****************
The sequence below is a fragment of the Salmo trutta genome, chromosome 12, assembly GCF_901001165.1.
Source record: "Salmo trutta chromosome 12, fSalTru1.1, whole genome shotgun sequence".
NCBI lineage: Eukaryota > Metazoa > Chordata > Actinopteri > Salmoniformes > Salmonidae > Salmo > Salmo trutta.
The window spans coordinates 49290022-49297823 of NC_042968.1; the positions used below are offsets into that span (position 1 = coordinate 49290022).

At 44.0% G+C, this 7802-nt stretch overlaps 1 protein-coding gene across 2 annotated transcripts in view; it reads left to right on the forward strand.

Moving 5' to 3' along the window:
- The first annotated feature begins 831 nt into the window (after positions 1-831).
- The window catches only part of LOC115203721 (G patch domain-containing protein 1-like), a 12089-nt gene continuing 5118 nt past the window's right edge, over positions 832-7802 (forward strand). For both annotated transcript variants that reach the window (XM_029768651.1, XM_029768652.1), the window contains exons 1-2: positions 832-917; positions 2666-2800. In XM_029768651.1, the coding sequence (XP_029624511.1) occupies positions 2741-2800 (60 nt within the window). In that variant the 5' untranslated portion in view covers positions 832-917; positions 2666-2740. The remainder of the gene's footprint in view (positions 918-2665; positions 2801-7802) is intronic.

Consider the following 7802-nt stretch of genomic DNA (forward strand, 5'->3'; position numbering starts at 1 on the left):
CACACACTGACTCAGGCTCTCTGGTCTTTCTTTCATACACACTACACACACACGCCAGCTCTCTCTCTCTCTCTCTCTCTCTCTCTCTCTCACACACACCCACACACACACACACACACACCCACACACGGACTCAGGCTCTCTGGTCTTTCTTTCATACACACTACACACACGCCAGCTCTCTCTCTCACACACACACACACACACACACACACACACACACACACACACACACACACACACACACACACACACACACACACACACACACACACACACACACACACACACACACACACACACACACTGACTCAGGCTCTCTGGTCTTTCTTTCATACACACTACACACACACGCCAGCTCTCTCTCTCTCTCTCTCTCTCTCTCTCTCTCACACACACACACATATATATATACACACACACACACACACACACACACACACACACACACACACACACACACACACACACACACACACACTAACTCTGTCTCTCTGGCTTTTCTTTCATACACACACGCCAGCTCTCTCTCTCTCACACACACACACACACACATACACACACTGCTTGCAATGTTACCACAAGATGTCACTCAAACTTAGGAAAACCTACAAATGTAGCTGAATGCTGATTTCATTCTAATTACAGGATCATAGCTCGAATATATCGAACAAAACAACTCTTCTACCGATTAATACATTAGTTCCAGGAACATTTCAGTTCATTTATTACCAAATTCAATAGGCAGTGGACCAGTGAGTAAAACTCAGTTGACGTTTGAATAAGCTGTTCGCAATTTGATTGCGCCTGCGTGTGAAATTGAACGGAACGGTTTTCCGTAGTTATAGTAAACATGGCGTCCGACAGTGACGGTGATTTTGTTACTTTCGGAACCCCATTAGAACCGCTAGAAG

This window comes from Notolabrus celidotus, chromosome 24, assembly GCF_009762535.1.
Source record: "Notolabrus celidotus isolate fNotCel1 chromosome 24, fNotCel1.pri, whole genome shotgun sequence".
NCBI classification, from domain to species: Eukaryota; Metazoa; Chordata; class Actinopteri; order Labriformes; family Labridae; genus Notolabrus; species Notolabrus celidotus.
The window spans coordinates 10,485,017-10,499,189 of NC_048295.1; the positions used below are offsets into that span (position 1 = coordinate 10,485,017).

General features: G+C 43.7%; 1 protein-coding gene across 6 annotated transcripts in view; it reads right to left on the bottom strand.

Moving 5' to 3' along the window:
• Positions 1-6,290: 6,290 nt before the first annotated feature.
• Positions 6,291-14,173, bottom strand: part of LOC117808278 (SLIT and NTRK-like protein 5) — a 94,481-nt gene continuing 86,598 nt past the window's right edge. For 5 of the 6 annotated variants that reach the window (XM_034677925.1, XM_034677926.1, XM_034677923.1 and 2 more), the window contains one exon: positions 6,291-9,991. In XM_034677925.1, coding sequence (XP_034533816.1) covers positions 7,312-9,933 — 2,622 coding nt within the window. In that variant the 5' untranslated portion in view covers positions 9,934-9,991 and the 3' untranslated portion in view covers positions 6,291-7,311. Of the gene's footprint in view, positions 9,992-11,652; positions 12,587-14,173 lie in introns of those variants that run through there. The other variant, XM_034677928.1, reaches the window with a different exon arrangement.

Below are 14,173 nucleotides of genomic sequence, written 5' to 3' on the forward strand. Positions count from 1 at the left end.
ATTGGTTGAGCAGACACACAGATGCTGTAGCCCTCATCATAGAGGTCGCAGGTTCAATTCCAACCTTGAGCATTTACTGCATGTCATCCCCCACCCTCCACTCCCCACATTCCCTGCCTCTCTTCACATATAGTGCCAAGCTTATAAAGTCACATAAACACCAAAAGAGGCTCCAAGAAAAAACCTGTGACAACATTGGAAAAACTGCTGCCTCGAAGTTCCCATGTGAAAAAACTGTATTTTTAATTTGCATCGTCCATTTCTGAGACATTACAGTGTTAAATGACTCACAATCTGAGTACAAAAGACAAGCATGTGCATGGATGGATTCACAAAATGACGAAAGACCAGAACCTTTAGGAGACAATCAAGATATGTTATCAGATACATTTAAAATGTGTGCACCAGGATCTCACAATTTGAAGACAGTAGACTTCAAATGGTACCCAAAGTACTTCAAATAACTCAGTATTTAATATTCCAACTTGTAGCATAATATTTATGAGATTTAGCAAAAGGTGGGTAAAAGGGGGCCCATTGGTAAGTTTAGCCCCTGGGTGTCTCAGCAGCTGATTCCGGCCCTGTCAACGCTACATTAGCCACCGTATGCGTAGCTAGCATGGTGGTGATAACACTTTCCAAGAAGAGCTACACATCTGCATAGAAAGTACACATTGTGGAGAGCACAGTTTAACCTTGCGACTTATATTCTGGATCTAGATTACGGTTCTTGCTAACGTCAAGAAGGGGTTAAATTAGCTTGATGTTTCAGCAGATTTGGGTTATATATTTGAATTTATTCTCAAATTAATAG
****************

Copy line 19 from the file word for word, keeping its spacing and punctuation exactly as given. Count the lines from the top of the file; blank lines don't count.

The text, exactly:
Below are 14,173 nucleotides of genomic sequence, written 5' to 3' on the forward strand. Positions count from 1 at the left end.